A DAY IN TIONG BAHRU
While its retro Art Deco–like structures and residential blocks have long lured design and architecture buffs, only in recent years has the old housing estate of Tiong Bahru—just to the west of Chinatown—emerged as Singapore’s coolest stomping ground, thanks to an influx of trendy bars, cafés, and art spaces. It’s an ideal place to spend a day on foot, especially if you follow this tried-andtested itinerary.
9 a.m. Treat yourself to one of French baker Gontran Cherrier’s rich almondchocolate croissants or a perfectly crisped kouign-amann pastry at Tiong Bahru Bakery ( tiongbahrubakery.com), still one of the neighborhood’s most beloved cafés some five years after its opening. For something more savory, try the squid-ink baguette with smoked salmon, assuming it’s not sold out already.
10:30 a.m. There’s a remarkable collection of rare and signed books to browse at quiet
BooksActually ( booksactuallyshop.com), which is also one of the better places to find works by Singaporean poets and authors. Of particular note, the shop’s own imprint, Math Paper Press, publishes a series of titles filled with fascinating stories from local residents about the neighborhoods they’ve called home for at least a decade. 12:30 p.m. Follow the locals’ lead with a casual Singaporean-style lunch at Tiong Bahru Market, the huge open-air hawker center that reopened in May following a three-month closure for significant renovations. Join the lengthy queue at 178 Sharks Meat Lor Mee for a hot bowl of sticky noodles topped with fried shark meat—it’s worth the wait.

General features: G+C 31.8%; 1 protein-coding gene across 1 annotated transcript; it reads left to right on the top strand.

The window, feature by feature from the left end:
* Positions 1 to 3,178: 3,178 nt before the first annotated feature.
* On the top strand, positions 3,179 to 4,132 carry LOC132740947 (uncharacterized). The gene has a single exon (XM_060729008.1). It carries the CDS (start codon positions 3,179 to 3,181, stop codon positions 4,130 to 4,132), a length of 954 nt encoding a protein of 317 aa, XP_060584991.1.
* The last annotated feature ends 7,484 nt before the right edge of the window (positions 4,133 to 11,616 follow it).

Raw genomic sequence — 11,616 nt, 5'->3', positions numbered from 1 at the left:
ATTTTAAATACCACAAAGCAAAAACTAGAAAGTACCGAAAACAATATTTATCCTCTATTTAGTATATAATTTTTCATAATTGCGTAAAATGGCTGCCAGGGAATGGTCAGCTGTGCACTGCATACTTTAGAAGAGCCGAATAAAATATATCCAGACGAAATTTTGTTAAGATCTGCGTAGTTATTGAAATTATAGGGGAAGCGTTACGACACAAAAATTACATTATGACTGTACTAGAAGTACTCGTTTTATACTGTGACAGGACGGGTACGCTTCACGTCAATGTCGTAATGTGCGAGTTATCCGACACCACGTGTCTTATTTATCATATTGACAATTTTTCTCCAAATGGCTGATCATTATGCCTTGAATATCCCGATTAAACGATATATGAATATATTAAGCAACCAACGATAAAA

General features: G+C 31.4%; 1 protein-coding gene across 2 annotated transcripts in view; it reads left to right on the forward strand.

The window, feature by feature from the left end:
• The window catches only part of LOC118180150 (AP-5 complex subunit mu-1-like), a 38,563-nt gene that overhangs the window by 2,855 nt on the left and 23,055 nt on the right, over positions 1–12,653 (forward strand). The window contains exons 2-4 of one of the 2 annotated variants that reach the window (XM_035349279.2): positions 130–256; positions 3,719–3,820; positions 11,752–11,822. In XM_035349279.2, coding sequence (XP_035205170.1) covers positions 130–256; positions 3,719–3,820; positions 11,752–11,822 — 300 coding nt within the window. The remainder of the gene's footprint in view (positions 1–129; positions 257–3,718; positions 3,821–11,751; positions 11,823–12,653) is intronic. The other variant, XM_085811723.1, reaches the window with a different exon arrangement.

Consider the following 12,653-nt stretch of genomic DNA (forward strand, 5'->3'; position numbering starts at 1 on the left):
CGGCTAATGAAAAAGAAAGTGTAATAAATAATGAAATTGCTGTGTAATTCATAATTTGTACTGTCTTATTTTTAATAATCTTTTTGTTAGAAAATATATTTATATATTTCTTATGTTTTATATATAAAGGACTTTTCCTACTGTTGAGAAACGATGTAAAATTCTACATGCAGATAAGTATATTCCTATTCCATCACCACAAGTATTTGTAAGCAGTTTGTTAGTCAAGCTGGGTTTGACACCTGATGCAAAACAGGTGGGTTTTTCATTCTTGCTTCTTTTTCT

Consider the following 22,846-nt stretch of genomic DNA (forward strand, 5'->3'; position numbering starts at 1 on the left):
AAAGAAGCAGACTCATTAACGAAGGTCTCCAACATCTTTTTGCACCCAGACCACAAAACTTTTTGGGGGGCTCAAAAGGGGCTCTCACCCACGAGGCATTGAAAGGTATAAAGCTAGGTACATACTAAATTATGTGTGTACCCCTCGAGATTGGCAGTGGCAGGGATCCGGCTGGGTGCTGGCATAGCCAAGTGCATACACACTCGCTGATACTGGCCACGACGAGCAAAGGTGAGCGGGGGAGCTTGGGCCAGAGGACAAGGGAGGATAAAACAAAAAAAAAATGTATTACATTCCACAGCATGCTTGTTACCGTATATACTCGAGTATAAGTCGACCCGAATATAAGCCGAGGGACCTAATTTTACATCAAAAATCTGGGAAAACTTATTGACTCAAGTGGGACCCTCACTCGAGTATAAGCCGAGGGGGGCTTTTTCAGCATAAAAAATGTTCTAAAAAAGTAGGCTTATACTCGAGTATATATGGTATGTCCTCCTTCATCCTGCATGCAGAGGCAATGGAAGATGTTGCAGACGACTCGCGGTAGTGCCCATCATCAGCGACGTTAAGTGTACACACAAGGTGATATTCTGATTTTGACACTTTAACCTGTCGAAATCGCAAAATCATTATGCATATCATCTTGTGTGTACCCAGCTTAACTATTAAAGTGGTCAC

3 p.m. Escape the midday heat inside a few of Tiong Bahru’s best boutiques. Vintage and alternative vinyl hunters could spend hours rifling through the more than 1,000 records at Curated Records ( fb.com/curatedrecords). If you’re more interested in designer fashions, head to Nana & Bird (nanaandbird.com), a one-time pop-up run by two Singaporean women with keen eyes for style.
5 p.m. Attend a current events discussion, join a hands-on workshop, or just browse the curated galleries at Grey Projects ( greyprojects.org), a nonprofit platform for all things art. Two- to three-month studio residencies for emerging Singaporean artists ensure a steady schedule of new and interesting exhibitions. 6:30 p.m. Kick back with a cold sundowner at Booze Pharma-C ( fb.com/boozepharmac), a new bottle shop with a few street-side tables out front. It’s one of the only places in the area exclusively offering imported and local craft beers. Look for bottles from Brewlander & Co. ( brewlander.com), a local brewery that launched in March. Its Wild IPA, a hoppy, somewhat funky ale fermented with wild yeasts, is exceptional.
8 p.m. Though domestic vegetables and herbs unfortunately remain few and far between in Singapore restaurants, Open Door Policy ( odpsingapore.com) bucks the norm by growing its own greens in its in-house vertical garden. Chef Ryan Clift’s menu features full-flavored dishes like pan-seared crispy quail and king crab orecchiette—you’d never guess everything is dairy- and gluten-free. 10:30 p.m. Head through the nondescript door in the back of an old converted kopitiam to Bincho ( bincho.com.sg), a multi-concept eatery that by night morphs into an Osakanstyle izakaya. Go for one of the bar’s Japanese cocktails or rare whiskies; if you’re still hungry, chef Asai Masahi’s yakitori should do the trick.
Door seatingatOpen Above:Counter bar. Bincho’syakitori Policy.Right: